No Yoghurt? Use Coconut Milk: 12 Kitchen Ingredients Substitutes
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Indian cuisine is a tapestry of vibrant flavours, rich spices, and diverse ingredients. Sometimes, though, you may find yourself missing a crucial ingredient for your favourite recipe. But fear not! In this article, we'll unveil a treasure trove of substitutes for common kitchen ingredients in the Indian culinary realm. These alternatives will help you maintain the authentic taste of your dishes while allowing for flexibility and creativity in your cooking adventures.

Garam Masala

Garam masala is an essential spice blend that adds warmth and depth to many Indian recipes. If you happen to run out of this aromatic mix, fear not! You can create a makeshift garam masala using a blend of ground cumin, coriander, cardamom, cinnamon, cloves, and black pepper. Adjust the proportions to suit your taste and savour the familiar essence of this classic spice blend.

Curry Leaves

Curry leaves are prized for their distinct flavour and aroma, often found in South Indian delicacies. If you find yourself without these fragrant leaves, a suitable alternative is bay leaves. Although the flavour profile may differ slightly, bay leaves can lend a subtle earthiness to your dishes. Remember to remove them before serving, as they are not intended to be consumed.


Asafoetida, commonly known as hing, adds a unique pungent note to many Indian dishes. If you're out of this potent spice, a worthy substitute is garlic powder. Garlic powder brings a robust flavour and can provide a similar depth to your recipes. However, use it sparingly, as it tends to be more potent than asafoetida.

Fresh Ginger

Ginger is a versatile ingredient that imparts a zesty kick to numerous Indian dishes. When fresh ginger is not at hand, ground ginger powder can step in as a substitute. Use half a teaspoon of ground ginger powder for every tablespoon of fresh ginger called for in the recipe. The resulting flavours will still excite your taste buds.


Yoghurt, dahi or curd, is another staple in Indian cooking, adding a creamy touch to curries, marinades, and desserts. If you're looking for a vegan alternative or have run out of yoghurt, coconut milk can come to your rescue. Its smooth and velvety texture, combined with a subtle hint of coconut, can bring richness to your preparations.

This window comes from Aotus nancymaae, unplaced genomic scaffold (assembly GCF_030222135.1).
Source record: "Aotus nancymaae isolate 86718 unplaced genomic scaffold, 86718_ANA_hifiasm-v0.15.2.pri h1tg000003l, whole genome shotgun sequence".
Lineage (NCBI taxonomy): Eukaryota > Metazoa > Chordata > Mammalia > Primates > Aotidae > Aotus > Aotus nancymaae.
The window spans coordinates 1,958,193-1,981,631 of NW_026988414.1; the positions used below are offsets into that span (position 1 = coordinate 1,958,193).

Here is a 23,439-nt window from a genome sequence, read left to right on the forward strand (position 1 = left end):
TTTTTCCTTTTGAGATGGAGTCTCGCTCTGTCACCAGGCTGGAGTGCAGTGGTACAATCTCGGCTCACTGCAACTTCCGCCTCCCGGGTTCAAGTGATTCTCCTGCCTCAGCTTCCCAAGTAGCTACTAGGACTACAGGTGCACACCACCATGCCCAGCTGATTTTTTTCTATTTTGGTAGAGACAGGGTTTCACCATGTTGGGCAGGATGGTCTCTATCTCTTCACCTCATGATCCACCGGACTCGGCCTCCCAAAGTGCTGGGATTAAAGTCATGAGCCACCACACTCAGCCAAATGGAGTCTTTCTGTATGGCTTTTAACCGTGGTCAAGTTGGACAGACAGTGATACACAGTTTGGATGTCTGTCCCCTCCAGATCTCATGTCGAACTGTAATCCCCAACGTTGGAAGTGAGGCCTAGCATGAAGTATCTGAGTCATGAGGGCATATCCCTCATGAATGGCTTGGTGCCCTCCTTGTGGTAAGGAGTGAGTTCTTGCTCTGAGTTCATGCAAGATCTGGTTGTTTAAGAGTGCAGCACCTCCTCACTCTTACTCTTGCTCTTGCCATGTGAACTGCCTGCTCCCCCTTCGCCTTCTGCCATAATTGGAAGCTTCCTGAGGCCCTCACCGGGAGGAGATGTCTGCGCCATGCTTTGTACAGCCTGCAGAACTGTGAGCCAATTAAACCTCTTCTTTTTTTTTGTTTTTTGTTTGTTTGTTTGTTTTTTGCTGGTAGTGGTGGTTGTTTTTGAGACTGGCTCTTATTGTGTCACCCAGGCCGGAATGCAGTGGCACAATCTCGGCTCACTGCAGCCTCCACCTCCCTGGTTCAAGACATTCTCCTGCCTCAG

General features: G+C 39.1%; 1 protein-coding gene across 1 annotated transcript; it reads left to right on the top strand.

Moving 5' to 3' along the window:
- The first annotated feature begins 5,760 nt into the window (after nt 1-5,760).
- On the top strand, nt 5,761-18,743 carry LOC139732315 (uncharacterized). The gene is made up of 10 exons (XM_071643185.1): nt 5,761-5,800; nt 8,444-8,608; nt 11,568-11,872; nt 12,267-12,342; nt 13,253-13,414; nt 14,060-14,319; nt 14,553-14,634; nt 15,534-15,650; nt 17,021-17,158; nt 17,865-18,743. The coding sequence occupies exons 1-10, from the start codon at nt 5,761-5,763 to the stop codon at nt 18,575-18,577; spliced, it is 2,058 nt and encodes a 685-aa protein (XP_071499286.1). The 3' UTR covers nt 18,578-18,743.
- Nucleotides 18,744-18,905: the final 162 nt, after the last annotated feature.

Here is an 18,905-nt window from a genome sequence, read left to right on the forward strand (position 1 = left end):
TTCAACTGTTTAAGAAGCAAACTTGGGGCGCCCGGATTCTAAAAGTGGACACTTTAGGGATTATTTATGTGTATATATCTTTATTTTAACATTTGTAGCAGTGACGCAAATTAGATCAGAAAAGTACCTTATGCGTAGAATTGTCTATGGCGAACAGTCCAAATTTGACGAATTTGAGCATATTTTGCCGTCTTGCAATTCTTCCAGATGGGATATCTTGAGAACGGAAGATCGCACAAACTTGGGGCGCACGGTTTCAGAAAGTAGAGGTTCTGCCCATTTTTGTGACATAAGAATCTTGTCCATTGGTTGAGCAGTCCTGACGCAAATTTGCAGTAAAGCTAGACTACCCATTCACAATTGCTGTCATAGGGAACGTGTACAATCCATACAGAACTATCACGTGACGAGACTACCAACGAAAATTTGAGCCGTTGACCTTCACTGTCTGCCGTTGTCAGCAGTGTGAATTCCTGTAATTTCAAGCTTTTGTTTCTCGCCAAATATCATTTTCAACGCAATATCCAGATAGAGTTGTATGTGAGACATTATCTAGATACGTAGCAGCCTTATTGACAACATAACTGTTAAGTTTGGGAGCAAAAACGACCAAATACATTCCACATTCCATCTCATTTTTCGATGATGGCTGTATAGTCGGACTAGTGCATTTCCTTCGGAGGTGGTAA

Fenugreek Leaves

Fenugreek leaves, or kasuri methi, lends a distinctive aroma and taste to many Indian recipes. In case you don't have these on hand, mustard greens can be an excellent substitute. While the flavour may vary, mustard greens can impart a similar piquancy and slightly bitter undertones to your dishes.

Fresh Coriander

Fresh coriander, or dhaniya, is a ubiquitous herb in Indian cooking, used as a garnish or an integral ingredient. When it's not readily available, you can substitute it with parsley. Although the taste profile differs, parsley brings a refreshing green element to your dishes and adds a touch of brightness to your presentation.


Turmeric, commonly known as haldi, is a staple spice in Indian cooking and is renowned for its health benefits. If you find yourself without this golden spice, you can substitute it with ground mustard. While mustard lacks the earthy undertones of turmeric, it adds a pleasant tang and a subtle hint of heat to your dishes. Remember to use it sparingly, as mustard can have a stronger flavour.


Tamarind, with its tangy and sweet-sour flavour, is a common ingredient in Indian chutneys, curries, and sauces. If you're out of tamarind or don't have access to it, you can replace it with lemon juice. Lemon juice brings a similar acidic tang to your recipes and can provide a refreshing burst of citrus. Adjust the amount according to your taste preferences, as lemon juice tends to be more acidic than tamarind.


Jaggery, or gud a traditional Indian sweetener made from sugarcane or palm sap, adds a distinct caramel-like flavour to many Indian desserts and sweet dishes. If you don't have jaggery on hand, you can substitute it with brown sugar or palm sugar. These alternatives offer a similar depth of sweetness and a rich molasses-like taste. Adjust the quantity as per your desired sweetness level.


Ghee, a clarified butter commonly used in Indian cooking, provides a rich and nutty flavour to various dishes. If you're looking for a vegan alternative or don't have ghee available, you can use coconut oil. Coconut oil brings a delightful tropical aroma and flavour to your recipes, and its high smoke point makes it suitable for cooking at higher temperatures. However, be mindful of the coconut flavour it imparts to the dish.

Gram Flour

Gram flour, also known as besan, is a versatile ingredient used in numerous Indian dishes, including pakoras and cheelas. If you're gluten-intolerant or don't have gram flour available, you can use rice flour as a substitute. Rice flour lends a light and crispy texture and can be used in a 1:1 ratio to replace gram flour in most recipes.

Whether you're missing garam masala, curry leaves, or fresh ginger, these alternatives will ensure your dishes retain their distinctive flavours. Remember, the key to successful ingredient substitution lies in striking the right balance and adjusting proportions to suit your taste. Happy cooking and may your culinary adventures always be flavourful and satisfying!